• Hyperaldosteronism: Hyperaldosteronism is a condition where the adrenal glands secrete excess amounts of aldosterone. Aldosterone retains excess salt, because of which the patient may feel thirsty and drink excess water. The patient suffers from high blood pressure which does not respond to usual blood pressure medications. The condition is diagnosed based on blood tests. It may be treated with medications or surgery.
  • Drug Intake: Lithium which is used in the treatment of manic depressive psychosis is a common cause of polydipsia. Antipsychotic drugs used in schizophrenia may also have a similar effect. Diuretics or water pills cause excess loss of water through the urine resulting in increased thirst. Some medications cause dry mouth, as a result of which the patient may drink excess water. These patients may experience bad breath. Therefore, it is necessary to inquire about the history of medication in a patient complaining of polydipsia. Smoking has also been associated with polydipsia.
Causes of Polydipsia Intake of Drugs
  • Psychogenic Cause: Psychogenic polydipsia is quite common and is noted in around 20% of psychiatry patients. Patients with chronic schizophrenia are particularly affected, though other psychiatric conditions like anorexia nervosa, psychotic depression and bipolar psychosis may also cause polydipsia. Alteration in the levels of hormones secreted by the brain like antidiuretic hormone and dopamine may contribute to polydipsia. In addition, the patient may drink excess water to counteract dry mouth, a side effect of medications used in the treatment of psychiatric disorders. Patients are treated with strict fluid restriction and behavioral approaches.
  • Sheehan’s Syndrome: Sheehan’s syndrome is a condition that occurs due to excess bleeding following delivery. The pituitary gland is affected resulting in reduced secretion of antidiuretic hormone. Lack of the hormone causes excess loss of urine, which can cause polydipsia. Other conditions that affect the pituitary glands like infections or injury may also cause similar symptoms.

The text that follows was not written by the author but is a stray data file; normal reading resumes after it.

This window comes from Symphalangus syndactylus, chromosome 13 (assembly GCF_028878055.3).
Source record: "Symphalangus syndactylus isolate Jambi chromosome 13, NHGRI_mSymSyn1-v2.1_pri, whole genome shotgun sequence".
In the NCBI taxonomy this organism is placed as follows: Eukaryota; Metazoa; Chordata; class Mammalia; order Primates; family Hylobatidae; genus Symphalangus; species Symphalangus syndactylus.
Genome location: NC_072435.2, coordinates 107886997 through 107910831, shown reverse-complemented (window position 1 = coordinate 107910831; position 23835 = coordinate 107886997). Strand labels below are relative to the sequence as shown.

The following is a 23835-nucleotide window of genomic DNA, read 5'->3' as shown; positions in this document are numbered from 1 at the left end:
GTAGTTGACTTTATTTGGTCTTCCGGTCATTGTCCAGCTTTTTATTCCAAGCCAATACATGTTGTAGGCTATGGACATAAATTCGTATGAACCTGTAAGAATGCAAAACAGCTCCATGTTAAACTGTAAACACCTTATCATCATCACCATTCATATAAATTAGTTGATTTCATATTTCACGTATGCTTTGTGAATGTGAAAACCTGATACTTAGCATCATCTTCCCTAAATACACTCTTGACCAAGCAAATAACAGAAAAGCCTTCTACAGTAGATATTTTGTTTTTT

• Chronic Kidney Failure: Chronic kidney diseases like glomerulonephritis or pyelonephritis can cause excess loss of urine and high calcium or low potassium levels (hypokalemia), thereby causing increased thirst. Therefore, electrolyte levels should be regularly monitored in patients with chronic kidney failure.
Chronic Kidney Failure

How is Polydipsia Treated?

The cause of polydipsia should be ascertained through history of the patient, physical examination and diagnostic tests. Blood tests can detect diabetes mellitus. Measurement of serum and urine osmolality, and hormonal levels of ADH and aldosterone may help to detect conditions like diabetes insipidus and hyperaldosteronism. The serum electrolyte concentration like levels of sodium, potassium and calcium should be estimated.

Treatment of polydipsia depends on the underlying cause.


  1. Psychogenic Polydipsia: The Result, or Cause of, Deteriorating Psychotic Symptoms? A Case Report of the Consequences of Water Intoxication - (http://dx.doi.org/10.1155/2015/846459)
  2. Iftene F, Bowie C, Milev R, Hawken E, Talikowska-Szymczak E, Potopsingh D, Hanna S, Mulroy J, Groll D, Millson R. Identification of primary polydipsia in a severe and persistent mental illness outpatient population: A prospective observational study. Psychiatry Research 210 (2013) 679–683
  3. Dundas B, Harris M, Narasimhan M. Psychogenic polydipsia review: etiology, differential, and treatment. Curr Psychiatry Rep. 2007 Jun; 9(3):236-41